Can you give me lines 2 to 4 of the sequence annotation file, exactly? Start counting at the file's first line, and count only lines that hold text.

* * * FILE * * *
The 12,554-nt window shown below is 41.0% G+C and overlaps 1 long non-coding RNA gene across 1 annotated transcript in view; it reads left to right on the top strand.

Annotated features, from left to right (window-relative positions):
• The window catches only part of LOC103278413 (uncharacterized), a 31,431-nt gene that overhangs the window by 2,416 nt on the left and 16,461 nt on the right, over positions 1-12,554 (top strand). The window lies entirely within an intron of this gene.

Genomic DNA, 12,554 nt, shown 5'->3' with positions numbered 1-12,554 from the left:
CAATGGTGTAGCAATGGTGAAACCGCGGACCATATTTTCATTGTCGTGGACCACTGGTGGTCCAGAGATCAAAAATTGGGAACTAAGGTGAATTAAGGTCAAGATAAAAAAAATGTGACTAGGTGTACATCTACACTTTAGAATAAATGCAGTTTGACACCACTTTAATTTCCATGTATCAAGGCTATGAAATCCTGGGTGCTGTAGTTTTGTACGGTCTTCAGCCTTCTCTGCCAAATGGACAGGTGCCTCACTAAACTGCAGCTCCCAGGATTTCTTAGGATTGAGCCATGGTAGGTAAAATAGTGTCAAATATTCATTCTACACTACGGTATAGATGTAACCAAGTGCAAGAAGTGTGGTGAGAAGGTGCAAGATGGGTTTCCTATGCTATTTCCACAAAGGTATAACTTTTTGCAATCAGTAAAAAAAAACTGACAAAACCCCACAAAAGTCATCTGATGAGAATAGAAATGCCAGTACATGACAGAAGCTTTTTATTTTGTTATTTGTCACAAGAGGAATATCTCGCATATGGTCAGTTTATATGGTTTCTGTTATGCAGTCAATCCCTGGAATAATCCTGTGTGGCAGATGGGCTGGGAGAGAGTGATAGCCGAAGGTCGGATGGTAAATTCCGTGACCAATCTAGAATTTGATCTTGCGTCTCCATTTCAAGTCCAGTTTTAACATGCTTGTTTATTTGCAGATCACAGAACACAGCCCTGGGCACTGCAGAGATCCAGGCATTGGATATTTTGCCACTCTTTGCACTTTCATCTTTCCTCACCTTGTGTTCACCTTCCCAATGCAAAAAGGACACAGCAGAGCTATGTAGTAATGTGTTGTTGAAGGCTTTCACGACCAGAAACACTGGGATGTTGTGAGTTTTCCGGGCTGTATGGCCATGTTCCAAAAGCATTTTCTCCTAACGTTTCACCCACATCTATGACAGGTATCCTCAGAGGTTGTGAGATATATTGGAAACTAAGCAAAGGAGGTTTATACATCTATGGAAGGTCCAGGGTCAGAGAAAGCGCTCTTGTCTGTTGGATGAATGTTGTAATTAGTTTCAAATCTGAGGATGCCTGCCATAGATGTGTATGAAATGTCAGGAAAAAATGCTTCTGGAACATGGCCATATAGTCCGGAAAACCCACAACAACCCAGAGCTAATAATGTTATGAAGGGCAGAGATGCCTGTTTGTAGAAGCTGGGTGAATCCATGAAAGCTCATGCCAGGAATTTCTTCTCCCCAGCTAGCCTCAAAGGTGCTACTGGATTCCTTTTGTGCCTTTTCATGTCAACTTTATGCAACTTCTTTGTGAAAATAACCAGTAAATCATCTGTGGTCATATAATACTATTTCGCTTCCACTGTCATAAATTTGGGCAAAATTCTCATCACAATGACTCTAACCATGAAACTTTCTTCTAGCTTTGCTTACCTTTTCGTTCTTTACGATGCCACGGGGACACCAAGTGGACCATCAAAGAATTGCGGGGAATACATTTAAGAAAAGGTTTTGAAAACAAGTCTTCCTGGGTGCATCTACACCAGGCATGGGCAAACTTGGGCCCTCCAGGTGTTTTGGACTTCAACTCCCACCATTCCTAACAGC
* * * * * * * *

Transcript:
Annotated features, from left to right (window-relative positions):
• The window catches only part of LOC103278413 (uncharacterized), a 31,431-nt gene that overhangs the window by 2,416 nt on the left and 16,461 nt on the right, over positions 1-12,554 (top strand). The window lies entirely within an intron of this gene.

Genomic DNA, 12,554 nt, shown 5'->3' with positions numbered 1-12,554 from the left: